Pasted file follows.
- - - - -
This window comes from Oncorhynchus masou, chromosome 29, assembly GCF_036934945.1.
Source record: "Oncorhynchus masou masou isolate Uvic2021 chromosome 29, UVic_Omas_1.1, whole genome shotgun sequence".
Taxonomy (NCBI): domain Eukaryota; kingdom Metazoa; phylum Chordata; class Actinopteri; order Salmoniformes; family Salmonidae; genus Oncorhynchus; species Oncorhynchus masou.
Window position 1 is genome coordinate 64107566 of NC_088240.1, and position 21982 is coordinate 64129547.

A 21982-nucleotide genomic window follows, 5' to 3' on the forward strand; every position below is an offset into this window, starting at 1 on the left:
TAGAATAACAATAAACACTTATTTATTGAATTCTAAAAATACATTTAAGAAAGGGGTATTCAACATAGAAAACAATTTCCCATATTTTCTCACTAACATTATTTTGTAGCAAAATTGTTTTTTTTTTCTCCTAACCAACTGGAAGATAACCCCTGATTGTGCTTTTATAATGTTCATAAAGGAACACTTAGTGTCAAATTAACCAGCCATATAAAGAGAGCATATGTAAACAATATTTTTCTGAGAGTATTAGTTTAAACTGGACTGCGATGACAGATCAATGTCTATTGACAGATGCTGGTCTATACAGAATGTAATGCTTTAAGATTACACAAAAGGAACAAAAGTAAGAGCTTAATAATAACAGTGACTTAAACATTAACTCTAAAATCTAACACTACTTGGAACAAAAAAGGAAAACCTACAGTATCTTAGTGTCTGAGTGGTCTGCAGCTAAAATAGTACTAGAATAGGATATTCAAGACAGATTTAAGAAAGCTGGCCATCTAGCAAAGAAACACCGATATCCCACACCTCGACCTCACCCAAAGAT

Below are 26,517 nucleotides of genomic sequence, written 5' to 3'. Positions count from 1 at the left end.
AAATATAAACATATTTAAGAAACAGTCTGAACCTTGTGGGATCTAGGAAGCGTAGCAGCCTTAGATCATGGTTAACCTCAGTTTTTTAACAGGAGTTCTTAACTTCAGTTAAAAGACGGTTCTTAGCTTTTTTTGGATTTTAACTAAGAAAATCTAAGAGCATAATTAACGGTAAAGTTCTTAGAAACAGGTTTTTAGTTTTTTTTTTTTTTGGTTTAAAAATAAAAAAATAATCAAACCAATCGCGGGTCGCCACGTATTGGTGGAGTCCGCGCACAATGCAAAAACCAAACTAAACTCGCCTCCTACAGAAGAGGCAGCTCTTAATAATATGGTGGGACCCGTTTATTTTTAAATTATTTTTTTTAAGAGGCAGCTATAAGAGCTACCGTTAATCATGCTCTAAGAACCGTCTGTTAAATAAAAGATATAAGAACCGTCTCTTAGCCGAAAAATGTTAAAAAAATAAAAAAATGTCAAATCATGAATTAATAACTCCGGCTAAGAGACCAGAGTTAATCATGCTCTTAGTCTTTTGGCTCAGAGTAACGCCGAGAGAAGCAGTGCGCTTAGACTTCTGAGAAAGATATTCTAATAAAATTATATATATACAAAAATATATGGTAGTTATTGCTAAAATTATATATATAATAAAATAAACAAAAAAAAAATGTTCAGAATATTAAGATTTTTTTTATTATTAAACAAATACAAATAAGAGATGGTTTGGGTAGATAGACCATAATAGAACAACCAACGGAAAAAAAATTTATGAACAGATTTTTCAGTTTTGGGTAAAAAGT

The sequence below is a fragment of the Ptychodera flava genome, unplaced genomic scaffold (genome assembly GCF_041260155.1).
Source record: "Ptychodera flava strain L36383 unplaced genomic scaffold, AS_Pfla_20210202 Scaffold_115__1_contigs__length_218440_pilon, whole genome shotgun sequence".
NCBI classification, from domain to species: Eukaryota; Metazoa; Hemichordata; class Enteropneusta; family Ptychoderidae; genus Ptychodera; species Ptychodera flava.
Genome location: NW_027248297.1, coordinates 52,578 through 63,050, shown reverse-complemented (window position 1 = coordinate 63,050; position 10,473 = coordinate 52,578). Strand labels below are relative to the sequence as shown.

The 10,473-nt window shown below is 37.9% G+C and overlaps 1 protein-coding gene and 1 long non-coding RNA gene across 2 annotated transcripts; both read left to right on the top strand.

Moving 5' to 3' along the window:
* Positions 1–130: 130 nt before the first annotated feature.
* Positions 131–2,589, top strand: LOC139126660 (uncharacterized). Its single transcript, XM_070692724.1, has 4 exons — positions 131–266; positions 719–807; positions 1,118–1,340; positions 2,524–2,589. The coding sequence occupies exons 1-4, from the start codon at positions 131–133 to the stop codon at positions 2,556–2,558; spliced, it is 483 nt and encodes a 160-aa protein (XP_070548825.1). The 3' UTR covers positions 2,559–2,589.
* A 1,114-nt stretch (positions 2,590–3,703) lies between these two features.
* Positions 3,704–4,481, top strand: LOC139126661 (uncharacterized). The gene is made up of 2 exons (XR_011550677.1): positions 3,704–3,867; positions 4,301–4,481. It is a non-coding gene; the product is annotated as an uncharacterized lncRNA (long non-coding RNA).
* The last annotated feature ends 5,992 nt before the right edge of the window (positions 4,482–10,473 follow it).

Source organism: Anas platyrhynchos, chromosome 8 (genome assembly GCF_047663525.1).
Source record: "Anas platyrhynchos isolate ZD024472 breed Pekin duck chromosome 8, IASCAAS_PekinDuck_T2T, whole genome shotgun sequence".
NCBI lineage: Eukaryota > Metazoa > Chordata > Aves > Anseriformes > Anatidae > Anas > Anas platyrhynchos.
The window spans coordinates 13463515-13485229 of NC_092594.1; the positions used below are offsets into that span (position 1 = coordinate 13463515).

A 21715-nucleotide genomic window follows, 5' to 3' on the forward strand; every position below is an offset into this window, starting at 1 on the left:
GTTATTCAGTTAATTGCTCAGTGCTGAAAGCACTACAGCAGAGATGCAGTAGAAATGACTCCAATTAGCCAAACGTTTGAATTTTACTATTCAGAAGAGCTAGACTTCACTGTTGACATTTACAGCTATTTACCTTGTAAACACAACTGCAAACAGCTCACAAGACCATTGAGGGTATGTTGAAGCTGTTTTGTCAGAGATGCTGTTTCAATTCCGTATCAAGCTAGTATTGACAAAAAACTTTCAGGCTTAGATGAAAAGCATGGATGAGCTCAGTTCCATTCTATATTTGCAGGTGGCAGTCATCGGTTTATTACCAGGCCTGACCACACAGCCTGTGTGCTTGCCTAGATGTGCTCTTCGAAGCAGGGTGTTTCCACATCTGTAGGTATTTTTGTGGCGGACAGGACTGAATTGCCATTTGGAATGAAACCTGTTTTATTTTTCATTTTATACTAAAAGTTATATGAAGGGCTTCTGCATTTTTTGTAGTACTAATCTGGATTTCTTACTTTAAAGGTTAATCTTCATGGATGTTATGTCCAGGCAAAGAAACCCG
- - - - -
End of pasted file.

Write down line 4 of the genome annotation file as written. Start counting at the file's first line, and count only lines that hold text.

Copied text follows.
Window position 1 is genome coordinate 64107566 of NC_088240.1, and position 21982 is coordinate 64129547.